Click HERE to see a larger version of the finished photo.
There are some important photography software updates to report this week. And, since I like to turn things inside out, I’ll pass along some advice on how to rename your Lightroom catalog, so that the name will make sense to you after you do your updating!
This week, Adobe announced changes to some of their products. The oddest change is that they have renamed our good old Lightroom CC or Lightroom CC 2015 or however you remember it… to Lightroom Classic CC. Just to confuse you even more, they have also renamed Lightroom Mobile, the version of LR that used to work only on your smart phone or tablet. It’s now Lightroom CC, and it also works on your computer.
You’ll find the new changes when you update your apps.
If you’re still using Lightroom 6, nothing has changed for you. That’s less confusing, but it does say that they are pretty much finished supporting that software. It’s probably time to update to the subscription-based Creative Cloud version of Lightroom. 😩
Here’s how I’m proceeding with these developments. Read more →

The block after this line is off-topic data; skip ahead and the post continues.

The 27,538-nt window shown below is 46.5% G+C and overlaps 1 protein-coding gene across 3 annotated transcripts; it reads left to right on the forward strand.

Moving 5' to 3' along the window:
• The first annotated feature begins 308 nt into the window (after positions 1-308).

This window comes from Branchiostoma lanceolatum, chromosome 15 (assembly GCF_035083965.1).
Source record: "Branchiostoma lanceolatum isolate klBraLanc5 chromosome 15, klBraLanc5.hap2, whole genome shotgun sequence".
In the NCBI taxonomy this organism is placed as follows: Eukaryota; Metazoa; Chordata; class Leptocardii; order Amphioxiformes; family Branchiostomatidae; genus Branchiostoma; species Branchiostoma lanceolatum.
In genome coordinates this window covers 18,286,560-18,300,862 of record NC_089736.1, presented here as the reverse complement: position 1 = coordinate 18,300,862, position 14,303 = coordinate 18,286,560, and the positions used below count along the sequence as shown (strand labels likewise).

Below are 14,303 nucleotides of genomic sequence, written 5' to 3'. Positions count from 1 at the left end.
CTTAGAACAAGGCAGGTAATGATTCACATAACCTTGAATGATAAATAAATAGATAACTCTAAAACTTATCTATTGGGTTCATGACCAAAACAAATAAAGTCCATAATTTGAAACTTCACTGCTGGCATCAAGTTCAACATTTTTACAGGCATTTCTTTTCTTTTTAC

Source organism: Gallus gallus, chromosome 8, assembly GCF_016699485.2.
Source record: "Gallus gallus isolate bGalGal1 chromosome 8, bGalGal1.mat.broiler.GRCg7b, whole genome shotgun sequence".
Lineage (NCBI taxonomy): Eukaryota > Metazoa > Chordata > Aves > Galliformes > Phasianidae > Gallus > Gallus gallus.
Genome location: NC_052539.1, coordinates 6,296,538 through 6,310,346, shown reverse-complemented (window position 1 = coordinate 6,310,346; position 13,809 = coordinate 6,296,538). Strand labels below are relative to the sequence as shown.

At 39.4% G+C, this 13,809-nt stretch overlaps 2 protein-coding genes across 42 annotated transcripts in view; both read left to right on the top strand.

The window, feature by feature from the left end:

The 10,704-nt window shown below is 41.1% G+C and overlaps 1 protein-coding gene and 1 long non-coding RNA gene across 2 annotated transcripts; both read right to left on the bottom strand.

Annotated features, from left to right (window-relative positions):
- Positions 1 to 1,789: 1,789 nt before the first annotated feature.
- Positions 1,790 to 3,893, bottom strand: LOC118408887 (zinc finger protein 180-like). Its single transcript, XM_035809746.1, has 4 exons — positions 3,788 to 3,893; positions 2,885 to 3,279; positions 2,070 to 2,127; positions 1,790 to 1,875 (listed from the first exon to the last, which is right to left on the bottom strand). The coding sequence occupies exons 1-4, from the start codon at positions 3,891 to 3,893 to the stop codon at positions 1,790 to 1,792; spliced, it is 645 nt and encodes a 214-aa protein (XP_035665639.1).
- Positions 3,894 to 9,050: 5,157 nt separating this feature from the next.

Have you ever been offered an upgrade when you checked into a hotel? I’m not talking about the upgrades that come with membership in the hotel chain’s frequent visitor program. I’m talking about the upgrades that have no reason to happen at all.
Did it make you feel special in some way? How exciting! Wow! Why me? Thanks so much!
Was the room as great as you thought it would be? Read more →
Sometimes, it’s what you carry. Sometimes, it’s what you do. Either way, if you’re a photographer, you need to team to support you.
Skip and I were grabbing a bite to eat between golf lessons on Sunday and talking about what we’d learned from the first lesson. I noted that I needed to move my left shoulder more, but it really didn’t want to move… Then, I said, “But that’s not a problem. I’ll just tell Darin, and he’ll help me correct that. After all, I have a great team!” Read more →
Slide to the left to see the difference between a photo shot in JPG and one shot in RAW and edited in Lightroom CC. Scenes like this are what Slow Travel is all about.
Click here to see a larger version of the finished photo.
Sometimes, your iPhone can be your DSLR’s best friend. And, better yet, it can make your travel easier, too!
Skip and I like to indulge in something we call Slow Travel. When we’re going on a trip that has no time contract, we like to pad the dates and slow down a bit.